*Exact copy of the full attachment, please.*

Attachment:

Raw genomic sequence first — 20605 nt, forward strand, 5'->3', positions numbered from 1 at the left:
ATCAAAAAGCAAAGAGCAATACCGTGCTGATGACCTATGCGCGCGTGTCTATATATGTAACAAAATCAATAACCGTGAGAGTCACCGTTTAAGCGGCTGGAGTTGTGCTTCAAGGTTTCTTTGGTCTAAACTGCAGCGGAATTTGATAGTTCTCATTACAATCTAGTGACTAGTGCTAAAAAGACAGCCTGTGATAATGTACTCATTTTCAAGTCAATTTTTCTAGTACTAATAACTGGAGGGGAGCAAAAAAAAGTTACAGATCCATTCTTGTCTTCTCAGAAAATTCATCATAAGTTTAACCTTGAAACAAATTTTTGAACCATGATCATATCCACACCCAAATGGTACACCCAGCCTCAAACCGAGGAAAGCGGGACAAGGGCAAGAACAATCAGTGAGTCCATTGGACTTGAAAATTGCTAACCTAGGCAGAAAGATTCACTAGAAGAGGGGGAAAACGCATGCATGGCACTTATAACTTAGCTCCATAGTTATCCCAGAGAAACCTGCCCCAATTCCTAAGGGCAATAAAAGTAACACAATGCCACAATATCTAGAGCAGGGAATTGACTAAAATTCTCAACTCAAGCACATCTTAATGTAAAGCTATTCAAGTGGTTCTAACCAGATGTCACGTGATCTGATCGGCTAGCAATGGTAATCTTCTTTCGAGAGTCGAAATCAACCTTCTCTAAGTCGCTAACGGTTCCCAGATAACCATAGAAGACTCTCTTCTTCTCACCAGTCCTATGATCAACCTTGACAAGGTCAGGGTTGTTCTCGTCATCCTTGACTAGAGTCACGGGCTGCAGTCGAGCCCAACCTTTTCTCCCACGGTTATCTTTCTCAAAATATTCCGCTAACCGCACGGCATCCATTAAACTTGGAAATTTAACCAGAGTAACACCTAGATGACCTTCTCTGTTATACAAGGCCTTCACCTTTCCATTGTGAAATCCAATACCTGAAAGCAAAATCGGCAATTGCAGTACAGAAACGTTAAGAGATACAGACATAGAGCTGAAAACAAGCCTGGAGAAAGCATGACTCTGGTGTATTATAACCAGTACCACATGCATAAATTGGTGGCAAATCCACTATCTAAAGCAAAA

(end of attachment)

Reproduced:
Raw genomic sequence first — 20605 nt, forward strand, 5'->3', positions numbered from 1 at the left:
ATCAAAAAGCAAAGAGCAATACCGTGCTGATGACCTATGCGCGCGTGTCTATATATGTAACAAAATCAATAACCGTGAGAGTCACCGTTTAAGCGGCTGGAGTTGTGCTTCAAGGTTTCTTTGGTCTAAACTGCAGCGGAATTTGATAGTTCTCATTACAATCTAGTGACTAGTGCTAAAAAGACAGCCTGTGATAATGTACTCATTTTCAAGTCAATTTTTCTAGTACTAATAACTGGAGGGGAGCAAAAAAAAGTTACAGATCCATTCTTGTCTTCTCAGAAAATTCATCATAAGTTTAACCTTGAAACAAATTTTTGAACCATGATCATATCCACACCCAAATGGTACACCCAGCCTCAAACCGAGGAAAGCGGGACAAGGGCAAGAACAATCAGTGAGTCCATTGGACTTGAAAATTGCTAACCTAGGCAGAAAGATTCACTAGAAGAGGGGGAAAACGCATGCATGGCACTTATAACTTAGCTCCATAGTTATCCCAGAGAAACCTGCCCCAATTCCTAAGGGCAATAAAAGTAACACAATGCCACAATATCTAGAGCAGGGAATTGACTAAAATTCTCAACTCAAGCACATCTTAATGTAAAGCTATTCAAGTGGTTCTAACCAGATGTCACGTGATCTGATCGGCTAGCAATGGTAATCTTCTTTCGAGAGTCGAAATCAACCTTCTCTAAGTCGCTAACGGTTCCCAGATAACCATAGAAGACTCTCTTCTTCTCACCAGTCCTATGATCAACCTTGACAAGGTCAGGGTTGTTCTCGTCATCCTTGACTAGAGTCACGGGCTGCAGTCGAGCCCAACCTTTTCTCCCACGGTTATCTTTCTCAAAATATTCCGCTAACCGCACGGCATCCATTAAACTTGGAAATTTAACCAGAGTAACACCTAGATGACCTTCTCTGTTATACAAGGCCTTCACCTTTCCATTGTGAAATCCAATACCTGAAAGCAAAATCGGCAATTGCAGTACAGAAACGTTAAGAGATACAGACATAGAGCTGAAAACAAGCCTGGAGAAAGCATGACTCTGGTGTATTATAACCAGTACCACATGCATAAATTGGTGGCAAATCCACTATCTAAAGCAAAA